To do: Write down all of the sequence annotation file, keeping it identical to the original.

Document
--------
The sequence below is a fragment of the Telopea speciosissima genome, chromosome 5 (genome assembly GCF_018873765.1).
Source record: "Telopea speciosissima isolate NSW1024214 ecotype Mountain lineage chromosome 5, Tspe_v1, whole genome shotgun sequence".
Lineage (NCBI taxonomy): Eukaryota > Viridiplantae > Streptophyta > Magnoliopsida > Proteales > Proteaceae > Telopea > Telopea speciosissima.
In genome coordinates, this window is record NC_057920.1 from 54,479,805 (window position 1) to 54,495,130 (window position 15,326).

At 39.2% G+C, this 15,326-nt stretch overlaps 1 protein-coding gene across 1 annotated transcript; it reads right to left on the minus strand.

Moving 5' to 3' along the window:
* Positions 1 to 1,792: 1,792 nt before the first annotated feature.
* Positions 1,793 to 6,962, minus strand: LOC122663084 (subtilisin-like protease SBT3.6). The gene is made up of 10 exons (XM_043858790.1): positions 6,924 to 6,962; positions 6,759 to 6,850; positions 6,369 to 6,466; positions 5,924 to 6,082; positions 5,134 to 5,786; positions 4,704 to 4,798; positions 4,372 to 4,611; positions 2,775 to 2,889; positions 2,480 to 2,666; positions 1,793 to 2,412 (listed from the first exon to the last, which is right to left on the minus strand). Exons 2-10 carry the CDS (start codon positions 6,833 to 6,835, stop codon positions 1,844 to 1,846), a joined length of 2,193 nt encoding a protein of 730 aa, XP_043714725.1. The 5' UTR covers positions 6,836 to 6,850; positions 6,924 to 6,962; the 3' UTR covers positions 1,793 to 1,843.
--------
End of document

The sequence below is a fragment of the Telopea speciosissima genome, chromosome 5 (genome assembly GCF_018873765.1).
Source record: "Telopea speciosissima isolate NSW1024214 ecotype Mountain lineage chromosome 5, Tspe_v1, whole genome shotgun sequence".
Lineage (NCBI taxonomy): Eukaryota > Viridiplantae > Streptophyta > Magnoliopsida > Proteales > Proteaceae > Telopea > Telopea speciosissima.
In genome coordinates, this window is record NC_057920.1 from 54,479,805 (window position 1) to 54,495,130 (window position 15,326).

At 39.2% G+C, this 15,326-nt stretch overlaps 1 protein-coding gene across 1 annotated transcript; it reads right to left on the minus strand.

Moving 5' to 3' along the window:
* Positions 1 to 1,792: 1,792 nt before the first annotated feature.
* Positions 1,793 to 6,962, minus strand: LOC122663084 (subtilisin-like protease SBT3.6). The gene is made up of 10 exons (XM_043858790.1): positions 6,924 to 6,962; positions 6,759 to 6,850; positions 6,369 to 6,466; positions 5,924 to 6,082; positions 5,134 to 5,786; positions 4,704 to 4,798; positions 4,372 to 4,611; positions 2,775 to 2,889; positions 2,480 to 2,666; positions 1,793 to 2,412 (listed from the first exon to the last, which is right to left on the minus strand). Exons 2-10 carry the CDS (start codon positions 6,833 to 6,835, stop codon positions 1,844 to 1,846), a joined length of 2,193 nt encoding a protein of 730 aa, XP_043714725.1. The 5' UTR covers positions 6,836 to 6,850; positions 6,924 to 6,962; the 3' UTR covers positions 1,793 to 1,843.